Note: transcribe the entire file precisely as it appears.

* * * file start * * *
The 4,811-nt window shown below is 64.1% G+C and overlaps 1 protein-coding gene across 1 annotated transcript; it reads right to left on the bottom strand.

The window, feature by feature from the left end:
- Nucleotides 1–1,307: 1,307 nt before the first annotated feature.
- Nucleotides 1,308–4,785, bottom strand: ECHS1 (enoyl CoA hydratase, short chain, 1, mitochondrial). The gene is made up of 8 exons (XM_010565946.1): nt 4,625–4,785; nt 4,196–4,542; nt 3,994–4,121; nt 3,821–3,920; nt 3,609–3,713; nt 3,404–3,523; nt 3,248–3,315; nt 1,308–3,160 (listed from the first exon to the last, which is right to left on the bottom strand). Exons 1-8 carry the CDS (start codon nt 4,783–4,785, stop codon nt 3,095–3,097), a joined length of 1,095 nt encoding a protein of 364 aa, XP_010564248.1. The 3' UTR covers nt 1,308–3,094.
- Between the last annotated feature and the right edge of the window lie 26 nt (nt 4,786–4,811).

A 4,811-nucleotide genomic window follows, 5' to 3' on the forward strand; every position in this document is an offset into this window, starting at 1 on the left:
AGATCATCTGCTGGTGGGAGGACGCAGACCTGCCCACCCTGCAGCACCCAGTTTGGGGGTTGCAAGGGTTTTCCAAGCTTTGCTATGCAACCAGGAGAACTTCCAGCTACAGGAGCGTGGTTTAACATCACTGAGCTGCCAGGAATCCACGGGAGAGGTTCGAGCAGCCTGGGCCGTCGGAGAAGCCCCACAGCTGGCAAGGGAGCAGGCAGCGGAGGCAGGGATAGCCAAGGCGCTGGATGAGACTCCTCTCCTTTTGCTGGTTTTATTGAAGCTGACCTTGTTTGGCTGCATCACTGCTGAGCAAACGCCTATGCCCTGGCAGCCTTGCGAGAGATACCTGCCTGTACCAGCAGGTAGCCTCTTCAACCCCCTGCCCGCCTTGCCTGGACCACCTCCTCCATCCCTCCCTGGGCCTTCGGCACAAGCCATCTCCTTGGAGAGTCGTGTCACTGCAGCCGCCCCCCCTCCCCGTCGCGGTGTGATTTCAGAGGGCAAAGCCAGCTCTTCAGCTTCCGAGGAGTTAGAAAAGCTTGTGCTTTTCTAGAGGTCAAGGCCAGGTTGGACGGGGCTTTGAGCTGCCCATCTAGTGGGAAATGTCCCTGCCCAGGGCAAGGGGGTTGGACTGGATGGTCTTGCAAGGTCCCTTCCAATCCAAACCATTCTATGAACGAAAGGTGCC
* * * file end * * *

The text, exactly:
The 4,811-nt window shown below is 64.1% G+C and overlaps 1 protein-coding gene across 1 annotated transcript; it reads right to left on the bottom strand.

The window, feature by feature from the left end:
- Nucleotides 1–1,307: 1,307 nt before the first annotated feature.
- Nucleotides 1,308–4,785, bottom strand: ECHS1 (enoyl CoA hydratase, short chain, 1, mitochondrial). The gene is made up of 8 exons (XM_010565946.1): nt 4,625–4,785; nt 4,196–4,542; nt 3,994–4,121; nt 3,821–3,920; nt 3,609–3,713; nt 3,404–3,523; nt 3,248–3,315; nt 1,308–3,160 (listed from the first exon to the last, which is right to left on the bottom strand). Exons 1-8 carry the CDS (start codon nt 4,783–4,785, stop codon nt 3,095–3,097), a joined length of 1,095 nt encoding a protein of 364 aa, XP_010564248.1. The 3' UTR covers nt 1,308–3,094.
- Between the last annotated feature and the right edge of the window lie 26 nt (nt 4,786–4,811).

A 4,811-nucleotide genomic window follows, 5' to 3' on the forward strand; every position in this document is an offset into this window, starting at 1 on the left:
AGATCATCTGCTGGTGGGAGGACGCAGACCTGCCCACCCTGCAGCACCCAGTTTGGGGGTTGCAAGGGTTTTCCAAGCTTTGCTATGCAACCAGGAGAACTTCCAGCTACAGGAGCGTGGTTTAACATCACTGAGCTGCCAGGAATCCACGGGAGAGGTTCGAGCAGCCTGGGCCGTCGGAGAAGCCCCACAGCTGGCAAGGGAGCAGGCAGCGGAGGCAGGGATAGCCAAGGCGCTGGATGAGACTCCTCTCCTTTTGCTGGTTTTATTGAAGCTGACCTTGTTTGGCTGCATCACTGCTGAGCAAACGCCTATGCCCTGGCAGCCTTGCGAGAGATACCTGCCTGTACCAGCAGGTAGCCTCTTCAACCCCCTGCCCGCCTTGCCTGGACCACCTCCTCCATCCCTCCCTGGGCCTTCGGCACAAGCCATCTCCTTGGAGAGTCGTGTCACTGCAGCCGCCCCCCCTCCCCGTCGCGGTGTGATTTCAGAGGGCAAAGCCAGCTCTTCAGCTTCCGAGGAGTTAGAAAAGCTTGTGCTTTTCTAGAGGTCAAGGCCAGGTTGGACGGGGCTTTGAGCTGCCCATCTAGTGGGAAATGTCCCTGCCCAGGGCAAGGGGGTTGGACTGGATGGTCTTGCAAGGTCCCTTCCAATCCAAACCATTCTATGAACGAAAGGTGCC